A number of us student brothers are part of a jazz band which is preparing to play for the Annual Spring Gala this weekend here at the Dominican House of Studies (shameless promotion!). Although trained in classical clarinet I prefer to play jazz, especially the dixieland variety. One reason for this is improvisation: jazz usually involves a main melody or head followed by various musicians’ “readings” of this melody in improvised solos. The soloist gets to offer his own interpretation of the piece and add his own coloring to the music before the band comes together to complete the song. To me this is where the fun, excitement, and skill resides: not just playing but creating.

Now, as any jazz aficionado knows, one cannot simply play anything in these solos; there are chord progressions as well as the theme of the song in general to guide the solo, and any good solo must respect these. But there is plenty of creative space to bring out new treasures from a time-worn piece. And the greater the musician the more creative one can be. Listen as one of the greats, John Coltrane, describes his method: “Here’s how I play: I take off from a point and I go as far as possible. But hopefully, I’ll never lose my way. I say hopefully, because what especially interests me is to discover the ways that I never suspected were possible. My phrasing isn’t a simple prolongation of my musical ideas, and I’m happy that my technique permits me to go very far in this domain, but I must add that it’s always in a very conscious manner.”

Perhaps the saints are like this, inspired troubadours of the Gospel who can stretch the meaning of the text to find new and powerful interpretations. Like the jazz soloist their freedom for interpretation is not infinite. Yet there is a creativity to their readings, grounded in a life spent soaking in God’s word, that breaks open familiar passages in unexpected ways.

And it is unfortunately true that not everyone likes jazz; some people prefer the more classical or mundane forms of music. So too some people, like myself in my Protestant days, do not like the hermeneutics of the saints. But this antipathy need not be final or irreversible; perhaps one of these nay-sayers just needs someone to listen with them and explain the beauty, power, and truth of the saints’ solos. Or as Pope Benedict XVI says: “We can point to a fundamental criterion of biblical hermeneutics: the primary setting for scriptural interpretation is the life of the Church“ (VD 29). A world of music without jazz strikes me as a pretty impoverished place. How much more disconcerting is the impoverishment of a world of scriptural interpretation without those great masters, the saints?”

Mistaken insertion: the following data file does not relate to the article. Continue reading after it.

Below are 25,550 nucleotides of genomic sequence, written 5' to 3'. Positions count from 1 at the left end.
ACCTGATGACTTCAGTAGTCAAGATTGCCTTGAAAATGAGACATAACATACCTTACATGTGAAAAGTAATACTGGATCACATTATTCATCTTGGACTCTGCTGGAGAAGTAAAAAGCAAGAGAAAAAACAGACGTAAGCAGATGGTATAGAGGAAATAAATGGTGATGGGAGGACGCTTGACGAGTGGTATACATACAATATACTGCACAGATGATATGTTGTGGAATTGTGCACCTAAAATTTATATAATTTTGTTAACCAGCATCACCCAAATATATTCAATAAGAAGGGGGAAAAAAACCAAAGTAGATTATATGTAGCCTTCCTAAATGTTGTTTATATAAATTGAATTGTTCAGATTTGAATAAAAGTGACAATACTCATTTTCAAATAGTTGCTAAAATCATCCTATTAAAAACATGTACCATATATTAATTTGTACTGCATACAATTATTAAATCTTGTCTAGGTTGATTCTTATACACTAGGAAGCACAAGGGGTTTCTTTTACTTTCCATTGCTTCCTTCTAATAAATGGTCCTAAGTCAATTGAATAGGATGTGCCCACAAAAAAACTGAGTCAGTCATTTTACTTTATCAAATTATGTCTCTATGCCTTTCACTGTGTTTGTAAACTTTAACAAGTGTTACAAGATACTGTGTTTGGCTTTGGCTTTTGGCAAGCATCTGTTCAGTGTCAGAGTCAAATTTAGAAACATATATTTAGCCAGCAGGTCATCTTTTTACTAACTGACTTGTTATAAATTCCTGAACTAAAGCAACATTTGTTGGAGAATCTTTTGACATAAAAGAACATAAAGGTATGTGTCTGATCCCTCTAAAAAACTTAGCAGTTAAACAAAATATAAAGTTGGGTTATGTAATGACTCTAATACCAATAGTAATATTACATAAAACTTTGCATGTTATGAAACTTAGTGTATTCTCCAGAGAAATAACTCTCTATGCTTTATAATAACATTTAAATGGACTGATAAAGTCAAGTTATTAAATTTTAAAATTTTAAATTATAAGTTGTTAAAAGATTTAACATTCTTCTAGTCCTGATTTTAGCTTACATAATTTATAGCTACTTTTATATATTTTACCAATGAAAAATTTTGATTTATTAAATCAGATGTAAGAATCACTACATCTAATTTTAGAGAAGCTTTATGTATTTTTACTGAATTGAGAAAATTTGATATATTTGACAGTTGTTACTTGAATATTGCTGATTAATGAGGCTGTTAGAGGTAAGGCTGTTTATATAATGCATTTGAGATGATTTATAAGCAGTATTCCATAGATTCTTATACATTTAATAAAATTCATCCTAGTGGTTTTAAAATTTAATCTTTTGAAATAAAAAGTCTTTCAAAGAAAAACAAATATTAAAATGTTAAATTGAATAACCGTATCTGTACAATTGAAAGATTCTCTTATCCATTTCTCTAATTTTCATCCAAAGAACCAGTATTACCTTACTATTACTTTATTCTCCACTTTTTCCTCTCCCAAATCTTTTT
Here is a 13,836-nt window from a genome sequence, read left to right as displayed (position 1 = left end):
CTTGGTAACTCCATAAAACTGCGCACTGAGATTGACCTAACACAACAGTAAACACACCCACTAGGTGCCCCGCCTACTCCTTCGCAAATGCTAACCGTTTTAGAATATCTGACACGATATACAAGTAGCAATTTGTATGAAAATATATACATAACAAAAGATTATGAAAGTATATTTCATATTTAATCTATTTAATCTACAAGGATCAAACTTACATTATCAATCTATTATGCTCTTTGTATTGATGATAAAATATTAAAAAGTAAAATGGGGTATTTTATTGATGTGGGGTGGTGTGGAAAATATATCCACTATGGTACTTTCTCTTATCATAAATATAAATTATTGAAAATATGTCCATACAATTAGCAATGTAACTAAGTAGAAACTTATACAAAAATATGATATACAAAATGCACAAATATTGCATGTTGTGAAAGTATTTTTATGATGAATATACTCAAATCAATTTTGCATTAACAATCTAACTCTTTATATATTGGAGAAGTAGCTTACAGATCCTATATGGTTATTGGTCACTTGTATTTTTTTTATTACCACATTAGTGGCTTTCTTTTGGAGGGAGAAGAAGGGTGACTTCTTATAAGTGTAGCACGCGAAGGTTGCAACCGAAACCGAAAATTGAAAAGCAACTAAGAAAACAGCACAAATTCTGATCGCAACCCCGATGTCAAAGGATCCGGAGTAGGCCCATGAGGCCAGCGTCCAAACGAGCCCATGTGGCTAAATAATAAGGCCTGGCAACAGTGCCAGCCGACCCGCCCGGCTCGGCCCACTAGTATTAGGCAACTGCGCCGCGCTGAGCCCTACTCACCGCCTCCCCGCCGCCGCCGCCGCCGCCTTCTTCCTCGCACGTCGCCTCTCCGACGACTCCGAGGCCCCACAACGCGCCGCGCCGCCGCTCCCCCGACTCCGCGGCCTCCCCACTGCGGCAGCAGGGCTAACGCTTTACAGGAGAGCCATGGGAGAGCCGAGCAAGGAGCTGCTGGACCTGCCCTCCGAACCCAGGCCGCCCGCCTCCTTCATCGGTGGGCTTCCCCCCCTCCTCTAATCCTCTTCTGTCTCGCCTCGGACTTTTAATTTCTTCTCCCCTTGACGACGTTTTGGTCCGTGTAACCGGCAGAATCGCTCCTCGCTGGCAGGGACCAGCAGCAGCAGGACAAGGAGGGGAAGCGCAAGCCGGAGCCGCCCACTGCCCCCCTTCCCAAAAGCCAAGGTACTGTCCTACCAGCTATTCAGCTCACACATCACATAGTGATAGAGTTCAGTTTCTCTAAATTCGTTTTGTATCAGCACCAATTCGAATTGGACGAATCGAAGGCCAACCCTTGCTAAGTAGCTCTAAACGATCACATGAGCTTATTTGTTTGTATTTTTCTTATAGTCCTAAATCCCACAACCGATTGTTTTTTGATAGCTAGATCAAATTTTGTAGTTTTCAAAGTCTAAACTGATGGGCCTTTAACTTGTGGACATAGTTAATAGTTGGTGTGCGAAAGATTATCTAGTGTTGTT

god-breathes-through-the-holy-horn-of-st-john-coltrane-mark-dukes-i-412x500

saint-john-the-divine-sound-baptist-mark-dukes
-Mark Dukes, John Coltrane Icons

n.b. John Coltrane is considered a saint only in the 5,000-member African Orthodox Church for which this icon was painted. He is not a canonized Roman Catholic saint.

Love,
Matthew

The Returning Master

“Gird your loins and light your lamps and be like servants who await their master’s return from a wedding, ready to open immediately when he comes and knocks.  Blessed are those servants whom the master finds vigilant on his arrival. 
Amen, I say to you, he will gird himself, have them recline at table, and proceed to wait on them.   And should he come in the second or third watch and find them prepared in this way, blessed are those servants. 
Be sure of this: if the master of the house had known the hour when the thief was coming, he would not have let his house be broken into.  You also must be prepared, for at an hour you do not expect, the Son of Man will come.” 
Then Peter said, “Lord, is this parable meant for us or for everyone?” 
And Jesus replied, “Who, then, is the faithful and prudent steward whom the master will put in charge of his servants to distribute (the) food allowance at the proper time?  Blessed is that servant whom his master on arrival finds doing so.  Truly, I say to you, he will put him in charge of all his property. 
But if that servant says to himself, ‘My master is delayed in coming,’ and begins to beat the menservants and the maidservants, to eat and drink and get drunk, then that servant’s master will come on an unexpected day and at an unknown hour and will punish him severely and assign him a place with the unfaithful. 
That servant who knew his master’s will but did not make preparations nor act in accord with his will shall be beaten severely; and the servant who was ignorant of his master’s will, but acted in a way deserving of a severe beating shall be beaten only lightly. 
Much will be required of the person entrusted with much, and still more will be demanded of the person entrusted with more.” 
-Luke 12:35-48

Proverbs, Chapter 9

Wisdom has built her house,
she has set up her seven columns;

She has prepared her meat, mixed her wine,
yes, she has spread her table.

She has sent out her maidservants; she calls
from the heights out over the city:

“Let whoever is naive turn in here;
to any who lack sense I say,

Come, eat of my food,
and drink of the wine I have mixed!

Forsake foolishness that you may live;
advance in the way of understanding.”

Whoever corrects the arrogant earns insults;
and whoever reproves the wicked incurs opprobrium.

Do not reprove the arrogant, lest they hate you;
reprove the wise, and they will love you.

Instruct the wise, and they become still wiser;
teach the just, and they advance in learning.

THE BEGINNING OF WISDOM IS HOLY FEAR OF THE LORD,
and knowledge of the Holy One and counsel of the saints is understanding.

For by me your days will be multiplied
and the years of your life increased.

If you are wise, wisdom is to your advantage;
if you are arrogant, you alone shall bear it.

Woman Folly is raucous,
utterly foolish; she knows nothing.

She sits at the door of her house
upon a seat on the city heights,

Calling to passersby
as they go on their way straight ahead:

“Let those who are naive turn in here,
to those who lack sense I say,

Stolen water is sweet,
and bread taken secretly is pleasing!”

Little do they know that the shades are there,
that her guests are in the depths of Sheol!